Security panel urges diplomacy, education

Although notable progress has been made to ensure the safety of American interests both domestically and abroad, the United States still faces a host of challenges in its ongoing attempt to achieve security, according to panelists on the 15th Annual George F. Kennan Forum on International Issues.

Even more progress is possible through patching the United States' strained international relations, keeping better track of terrorist funds and weapons material and through education reforms in countries hostile to the United States, the panelists said.

Peter Brookes, senior fellow for National Security Affairs at the conservative policy group The Heritage Foundation, and Charles Kupchan, a Madison native and associate professor of international relations at Georgetown University, were the panelists for "Are We Safer? A Debate on the Future of U.S. Foreign Policy." The program, held Thursday in front of a half-capacity audience at the Pabst Theater, 144 W. Wells St., was arranged by the University of Wisconsin-Milwaukee's Institute of World Affairs.

Both Brookes and Kupchan agreed that now, nearly four years after the terrorist attacks of 9/11, the United States is safer than it was then.

Kupchan listed better communication between the FBI and CIA and progress on freezing the financial assets of terrorist groups as evidence of that progress. For his part, Brookes said the United States' recent breakthrough negotiations with the North African nation of Libya — which have resulted in Libya allowing its stockpile of weapons of mass destruction to be examined — also was a good indication of progress made.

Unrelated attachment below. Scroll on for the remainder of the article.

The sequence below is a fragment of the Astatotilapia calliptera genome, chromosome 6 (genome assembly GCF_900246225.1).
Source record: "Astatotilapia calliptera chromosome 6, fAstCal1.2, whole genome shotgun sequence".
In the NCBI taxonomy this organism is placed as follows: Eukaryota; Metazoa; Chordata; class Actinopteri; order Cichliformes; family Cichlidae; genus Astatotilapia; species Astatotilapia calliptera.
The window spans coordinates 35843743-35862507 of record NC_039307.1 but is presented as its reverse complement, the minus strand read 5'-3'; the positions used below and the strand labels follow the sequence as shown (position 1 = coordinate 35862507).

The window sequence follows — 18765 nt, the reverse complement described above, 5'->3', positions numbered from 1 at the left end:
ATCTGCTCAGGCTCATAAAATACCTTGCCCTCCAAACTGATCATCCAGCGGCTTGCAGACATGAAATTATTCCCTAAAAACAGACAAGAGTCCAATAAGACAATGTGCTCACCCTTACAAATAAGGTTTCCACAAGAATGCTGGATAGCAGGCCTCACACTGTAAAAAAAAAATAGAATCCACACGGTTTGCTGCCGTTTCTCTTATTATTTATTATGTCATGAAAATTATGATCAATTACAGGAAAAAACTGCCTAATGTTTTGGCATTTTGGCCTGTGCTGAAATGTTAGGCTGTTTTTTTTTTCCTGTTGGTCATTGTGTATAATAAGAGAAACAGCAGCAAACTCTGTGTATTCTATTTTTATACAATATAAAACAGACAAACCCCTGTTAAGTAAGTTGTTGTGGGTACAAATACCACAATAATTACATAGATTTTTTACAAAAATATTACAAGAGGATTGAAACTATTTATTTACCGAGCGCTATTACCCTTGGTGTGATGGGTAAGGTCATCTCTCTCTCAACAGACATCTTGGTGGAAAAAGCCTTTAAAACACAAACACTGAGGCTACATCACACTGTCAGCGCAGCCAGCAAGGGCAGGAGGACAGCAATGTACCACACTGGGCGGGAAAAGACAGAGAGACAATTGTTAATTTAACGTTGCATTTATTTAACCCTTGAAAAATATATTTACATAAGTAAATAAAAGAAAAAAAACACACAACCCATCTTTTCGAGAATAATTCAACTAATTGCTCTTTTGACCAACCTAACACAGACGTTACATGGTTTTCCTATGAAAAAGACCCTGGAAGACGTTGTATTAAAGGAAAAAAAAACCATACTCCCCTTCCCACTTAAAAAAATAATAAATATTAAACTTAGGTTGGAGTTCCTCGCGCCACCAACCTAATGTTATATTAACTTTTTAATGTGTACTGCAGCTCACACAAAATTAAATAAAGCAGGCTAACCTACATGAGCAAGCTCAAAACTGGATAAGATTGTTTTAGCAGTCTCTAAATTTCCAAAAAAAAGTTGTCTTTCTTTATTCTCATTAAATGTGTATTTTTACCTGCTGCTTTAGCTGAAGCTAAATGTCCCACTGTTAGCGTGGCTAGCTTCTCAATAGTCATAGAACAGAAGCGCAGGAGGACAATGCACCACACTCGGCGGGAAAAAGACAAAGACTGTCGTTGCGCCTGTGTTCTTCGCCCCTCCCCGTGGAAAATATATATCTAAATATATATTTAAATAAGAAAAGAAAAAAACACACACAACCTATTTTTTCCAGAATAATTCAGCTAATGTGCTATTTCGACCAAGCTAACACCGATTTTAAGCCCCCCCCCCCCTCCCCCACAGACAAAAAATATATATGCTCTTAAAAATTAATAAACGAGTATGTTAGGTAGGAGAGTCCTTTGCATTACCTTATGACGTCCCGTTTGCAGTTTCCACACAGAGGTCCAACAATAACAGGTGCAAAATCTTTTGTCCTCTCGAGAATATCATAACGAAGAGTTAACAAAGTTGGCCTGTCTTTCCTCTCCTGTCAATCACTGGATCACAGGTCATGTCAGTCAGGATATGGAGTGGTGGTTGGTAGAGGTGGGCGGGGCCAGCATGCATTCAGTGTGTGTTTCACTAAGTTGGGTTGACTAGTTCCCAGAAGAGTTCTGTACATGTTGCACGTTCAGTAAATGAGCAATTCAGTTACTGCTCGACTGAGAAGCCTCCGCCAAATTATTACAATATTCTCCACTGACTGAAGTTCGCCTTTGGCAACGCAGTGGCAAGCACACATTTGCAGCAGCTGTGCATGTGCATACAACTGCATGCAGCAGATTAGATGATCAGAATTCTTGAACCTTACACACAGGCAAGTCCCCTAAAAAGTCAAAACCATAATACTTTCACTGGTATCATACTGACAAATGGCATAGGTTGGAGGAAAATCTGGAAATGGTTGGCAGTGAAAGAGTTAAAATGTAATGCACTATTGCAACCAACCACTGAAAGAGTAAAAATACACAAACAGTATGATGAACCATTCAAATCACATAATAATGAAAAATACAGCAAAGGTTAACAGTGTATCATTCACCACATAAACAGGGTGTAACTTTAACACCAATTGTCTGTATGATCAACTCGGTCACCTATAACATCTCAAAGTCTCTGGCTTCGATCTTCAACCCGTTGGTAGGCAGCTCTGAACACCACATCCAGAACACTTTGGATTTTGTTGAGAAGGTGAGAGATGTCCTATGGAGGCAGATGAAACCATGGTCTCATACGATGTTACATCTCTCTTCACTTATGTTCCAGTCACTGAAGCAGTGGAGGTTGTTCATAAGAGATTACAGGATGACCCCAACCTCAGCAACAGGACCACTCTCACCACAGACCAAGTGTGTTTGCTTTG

Much work, however, confronts the United States in its continued pursuance of security, the panelists said.

Both Brookes and Kupchan were keen on seeing the United States do some diplomatic fence mending with their "key democratic allies," particularly in Europe.

Kupchan said that by taking a "dismissive" attitude toward international efforts, such as the International Criminal Court, the Kyoto Protocol and the U.N. Security Council and attacking Iraq largely before it had international backing, the United States has distanced itself from many of its former allies.

"I'm deeply worried about America's relations abroad," Kupchan said, citing global polls that show the U.S.'s plummeting popularity. Kupchan did not name which polls he was referring to, nor did he give any as examples.

Brookes was somewhat more blithe than Kupchan on the state of America's popularity and questioned the validity of the polls, claiming they were conducted in countries without freedom of the press rights. But like Kupchan, Brookes encouraged better relations abroad.

"Diplomacy is important (and) coalitions are important," Brookes said.

Brookes also decried the recent downsizing of the U.S. Information Agency, which he said has had its staff slashed by 40 percent since President Bush took office because it hampers international communication.

Brookes said new challenges confronting the U.S.'s anti-terrorism efforts include the increasing stealth of terrorists' financial negotiations. The use of formal banks by terrorist groups is on the decline, Brookes said, and is being replaced by traffic in diamonds, commodities and drugs — especially opium.

The transactions are difficult to trace, Brookes said, and not knowing the details of a terrorist group's financial transactions will cut into the U.S.'s ability to predict major attacks such as 9/11, which cost al-Qaeda $500,000, according to Brookes. Muslim charities also are being utilized to transfer funds, Brookes said.

"Some of the Muslim charities are doing good works and are unwittingly laundering money and helping terrorists," he said.

Both panelists also said the United States should hasten to develop education programs in other nations, particularly ones they could cultivate into allies in the future.

Brookes said that reforming the education systems in poor Muslim countries would stem the flow of anti-American youths emanating from those nations.

"A lot of (the religious schools in poor Muslim countries) are not only teaching them the Koran, but hatred," he said.

Kupchan agreed with Brookes' view, but pointed to Saudi Arabia as a more pressing example.

Lackadaisical and uneducated youth are more likely to subscribe to the anti-American sentiments rising in the country, Kupchan said. The combination makes Saudi Arabia a "time bomb." The bomb can be diffused, he said, through education reform.